CfA_Main_StageLast week, a small but mighty cohort of St. Louisans got to attend the Code for America Summit. The CfA Summit is the annual “download” for Code for America, an organization (and one of our national partners) that embeds technologists in governments at every level (municipal, state, federal) to, basically, build a better user experience for government. The Summit was three days of incredible storytelling, skill-sharing, and lessons learned in civic technology from all over the country and world. Luckily, you can view all of the talks online at and browse the #cfasummit hashtag for tweetable highlights.

There were far too many wonderful ideas presented at the CfA Summit to share in a blog post. But there were a few themes this year that really resonated with me:


Policy is no longer shaping the apps. The apps are shaping policy.


Presentation after presentation, the Code for America Summit showed amazing projects that used technology to just make government work better. Where so many of government’s digital tools had been built to accommodate legacy paperwork processes, we can now build tools that altogether reform that bureaucracy. A really good example was Jake Solomon’s presentation of a user-centered approach to food stamps, where he showed how improving the qualification process for California’s EBT program took a process that was well over 200 questions to only 10-15 necessary ones — and did away with some forms altogether (Jake gets to the meaty stuff at 8:48in his talk). A more efficient qualification process allowed for more effective delivery, which then begins to change how we design policy and law to better distribute these services.


“Businesses get to choose their customers. We don’t.”
— Jascha Franklin-Hodge, Chief Information Officer at City of Boston

The following panel addressed the changing landscape of urban (and public) transportation. One of the standout insights in a conversation between Lyft’s Director of Transportation Policy, Emily Castor, and Jascha Franklin-Hodge, Chief Information Officer at City of Boston, was that the undeniable advantage of private enterprise over the public sector is that they can choose their customers. Business is incentivized to address the easier problems with the highest pay-off — which inherently means there will be people who are underserved, and more often than not, they are those who cannot afford private-sector services. There is a brilliant opportunity for government to innovate and meet the needs of everyone better.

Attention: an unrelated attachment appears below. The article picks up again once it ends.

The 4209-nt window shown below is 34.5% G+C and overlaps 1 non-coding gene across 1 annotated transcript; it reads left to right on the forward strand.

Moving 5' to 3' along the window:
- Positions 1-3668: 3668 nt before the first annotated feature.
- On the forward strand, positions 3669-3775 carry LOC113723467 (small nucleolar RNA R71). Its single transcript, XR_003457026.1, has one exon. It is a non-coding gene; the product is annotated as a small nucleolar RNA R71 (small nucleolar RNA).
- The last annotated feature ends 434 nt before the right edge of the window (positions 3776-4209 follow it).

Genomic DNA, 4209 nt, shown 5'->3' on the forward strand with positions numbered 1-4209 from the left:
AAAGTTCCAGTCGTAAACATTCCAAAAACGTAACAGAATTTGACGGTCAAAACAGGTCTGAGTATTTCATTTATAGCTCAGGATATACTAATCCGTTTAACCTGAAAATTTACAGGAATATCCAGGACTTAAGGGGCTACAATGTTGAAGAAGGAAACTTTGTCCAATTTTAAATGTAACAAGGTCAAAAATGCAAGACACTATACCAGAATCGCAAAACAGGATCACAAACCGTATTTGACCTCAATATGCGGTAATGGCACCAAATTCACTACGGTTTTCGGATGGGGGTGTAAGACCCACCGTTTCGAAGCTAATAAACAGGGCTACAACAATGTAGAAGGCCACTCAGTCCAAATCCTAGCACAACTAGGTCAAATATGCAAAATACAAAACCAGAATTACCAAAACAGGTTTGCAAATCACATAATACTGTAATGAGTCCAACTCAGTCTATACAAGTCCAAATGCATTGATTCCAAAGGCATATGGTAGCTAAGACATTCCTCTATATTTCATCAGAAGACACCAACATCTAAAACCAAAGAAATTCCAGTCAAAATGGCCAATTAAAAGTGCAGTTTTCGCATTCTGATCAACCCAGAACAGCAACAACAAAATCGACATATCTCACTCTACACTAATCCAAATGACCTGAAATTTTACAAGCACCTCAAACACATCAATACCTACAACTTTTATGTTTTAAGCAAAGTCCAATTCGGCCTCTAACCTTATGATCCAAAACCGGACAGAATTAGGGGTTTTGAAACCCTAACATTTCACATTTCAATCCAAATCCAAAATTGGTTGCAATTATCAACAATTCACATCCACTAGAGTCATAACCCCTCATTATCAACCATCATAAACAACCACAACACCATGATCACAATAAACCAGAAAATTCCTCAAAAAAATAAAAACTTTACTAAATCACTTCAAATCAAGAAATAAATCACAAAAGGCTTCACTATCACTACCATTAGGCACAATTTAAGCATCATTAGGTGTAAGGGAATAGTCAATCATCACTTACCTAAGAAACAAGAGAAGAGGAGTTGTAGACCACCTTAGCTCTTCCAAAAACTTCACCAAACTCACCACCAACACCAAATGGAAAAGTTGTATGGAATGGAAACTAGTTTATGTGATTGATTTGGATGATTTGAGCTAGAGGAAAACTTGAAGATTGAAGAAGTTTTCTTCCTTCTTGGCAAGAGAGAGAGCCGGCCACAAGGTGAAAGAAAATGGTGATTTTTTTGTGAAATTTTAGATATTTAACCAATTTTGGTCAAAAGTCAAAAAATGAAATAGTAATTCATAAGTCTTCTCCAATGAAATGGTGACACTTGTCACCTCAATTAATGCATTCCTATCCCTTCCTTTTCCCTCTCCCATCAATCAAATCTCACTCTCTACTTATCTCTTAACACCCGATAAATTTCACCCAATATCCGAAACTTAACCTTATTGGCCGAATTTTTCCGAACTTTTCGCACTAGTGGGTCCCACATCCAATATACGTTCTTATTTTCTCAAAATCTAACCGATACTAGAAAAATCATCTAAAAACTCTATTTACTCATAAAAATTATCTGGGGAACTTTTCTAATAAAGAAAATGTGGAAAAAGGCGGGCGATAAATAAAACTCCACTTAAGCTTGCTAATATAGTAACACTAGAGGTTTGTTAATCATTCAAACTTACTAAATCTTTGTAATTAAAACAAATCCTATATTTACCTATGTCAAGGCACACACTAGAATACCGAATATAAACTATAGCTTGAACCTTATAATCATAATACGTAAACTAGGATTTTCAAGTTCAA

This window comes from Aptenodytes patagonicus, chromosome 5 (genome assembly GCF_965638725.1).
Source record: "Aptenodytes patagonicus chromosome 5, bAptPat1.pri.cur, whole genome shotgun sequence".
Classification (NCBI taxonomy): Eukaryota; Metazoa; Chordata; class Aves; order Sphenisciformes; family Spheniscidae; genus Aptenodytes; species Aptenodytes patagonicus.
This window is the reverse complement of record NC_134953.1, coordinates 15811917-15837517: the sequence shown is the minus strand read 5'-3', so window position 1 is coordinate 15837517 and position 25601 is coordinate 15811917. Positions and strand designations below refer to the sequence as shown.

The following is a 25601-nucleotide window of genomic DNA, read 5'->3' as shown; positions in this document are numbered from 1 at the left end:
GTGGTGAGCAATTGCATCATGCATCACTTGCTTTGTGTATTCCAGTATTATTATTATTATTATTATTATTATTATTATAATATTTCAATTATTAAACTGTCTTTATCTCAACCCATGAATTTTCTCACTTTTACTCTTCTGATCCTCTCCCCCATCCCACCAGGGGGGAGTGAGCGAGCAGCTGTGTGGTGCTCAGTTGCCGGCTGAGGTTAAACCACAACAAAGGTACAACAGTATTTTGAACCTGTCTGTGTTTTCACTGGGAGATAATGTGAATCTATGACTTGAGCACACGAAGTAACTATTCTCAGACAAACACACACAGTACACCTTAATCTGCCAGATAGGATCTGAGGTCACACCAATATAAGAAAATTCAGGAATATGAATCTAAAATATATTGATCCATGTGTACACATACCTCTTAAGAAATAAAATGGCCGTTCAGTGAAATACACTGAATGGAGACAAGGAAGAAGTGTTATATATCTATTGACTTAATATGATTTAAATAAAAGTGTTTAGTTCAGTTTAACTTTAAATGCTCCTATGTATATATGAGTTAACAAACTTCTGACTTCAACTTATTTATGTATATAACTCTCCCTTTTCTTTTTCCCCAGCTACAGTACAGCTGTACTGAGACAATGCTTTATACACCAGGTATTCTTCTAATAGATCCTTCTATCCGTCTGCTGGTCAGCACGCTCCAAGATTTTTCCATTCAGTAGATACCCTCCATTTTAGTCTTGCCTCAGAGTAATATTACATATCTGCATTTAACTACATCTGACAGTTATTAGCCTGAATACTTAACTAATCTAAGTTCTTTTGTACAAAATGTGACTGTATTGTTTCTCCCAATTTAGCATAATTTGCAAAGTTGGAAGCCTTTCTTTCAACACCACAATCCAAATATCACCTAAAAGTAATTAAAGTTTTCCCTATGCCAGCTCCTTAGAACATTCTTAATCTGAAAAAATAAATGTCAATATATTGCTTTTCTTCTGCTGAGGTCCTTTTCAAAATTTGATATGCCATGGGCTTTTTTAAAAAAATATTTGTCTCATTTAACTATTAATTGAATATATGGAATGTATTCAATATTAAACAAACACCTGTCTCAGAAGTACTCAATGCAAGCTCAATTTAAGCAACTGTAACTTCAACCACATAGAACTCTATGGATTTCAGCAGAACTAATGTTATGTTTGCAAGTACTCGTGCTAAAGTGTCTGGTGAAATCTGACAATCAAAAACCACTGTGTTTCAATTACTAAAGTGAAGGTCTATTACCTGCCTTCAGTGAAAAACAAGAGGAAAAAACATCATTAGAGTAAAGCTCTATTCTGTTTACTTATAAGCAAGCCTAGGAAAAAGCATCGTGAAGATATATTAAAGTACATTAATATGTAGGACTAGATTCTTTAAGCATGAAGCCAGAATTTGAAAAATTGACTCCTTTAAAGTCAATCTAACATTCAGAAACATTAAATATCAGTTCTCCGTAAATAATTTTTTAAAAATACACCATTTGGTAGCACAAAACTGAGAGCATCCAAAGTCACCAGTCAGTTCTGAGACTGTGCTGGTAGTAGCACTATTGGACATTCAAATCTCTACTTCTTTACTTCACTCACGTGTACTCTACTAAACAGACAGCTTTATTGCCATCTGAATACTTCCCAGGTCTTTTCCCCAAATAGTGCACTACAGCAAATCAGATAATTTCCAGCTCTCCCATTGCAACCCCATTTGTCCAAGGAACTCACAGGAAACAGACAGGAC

“Cultivate the Karass.”
— Jake Brewer

Longtime friend of Code for America and the civic tech community at large, Jake Brewer, unexpectedly passed away days before the Summit. On his desk, his family found a post-it that read “Cultivate the Karass.” In the opening remarks of the Summit, CfA’s Director of Community Organizing, Catherine Bracy, explained that the Karass, from Kurt Vonnegut’s Cat’s Cradle, is “a group of people who, unknown to themselves, are affiliated or linked in this powerful network greater than the sum of its parts.” This idea encapsulates so much of what Civic technology is about: People from far and wide committed to an ideal and, often, thankless work that may feel like a amalgamation of tiny steps but collectively transform people’s — the people’s — lives. This almost anthemic phrase serves as inspiration and, even, reminder that the work of civic technologists is often being one small part of something large, long-term, and, most of all, important.

As a first-time attendee to the Code for America Summit, I was inspired by the sheer quantity and diversity of civic innovation projects happening around the world. The Summit wasn’t just compelling talks from director-level government officials on a shiny big stage; it was the opportunity to engage face-to-face with hundreds of technologists (loosely defined!) who have committed themselves as civil servants or volunteer brigade members. They’re building platforms for everything from open-source justice system database management to voicemail-based community polling, tackling massive problems like universal healthcare and over-reliance on incarceration.

My hope is that every local government has the opportunity at some point to send a representative to the Summit. It’s a way for our bureaucrats to see that embracing innovation is not as risky as it feels — and the outcomes are too important to pass up. As Jennifer Pahlka cited in her closing remarks, Tom Loosemore (previous Deputy Director of the UK Government Digital Service) said it well: “We’re not being bold enough. Not nearly. Not even close.”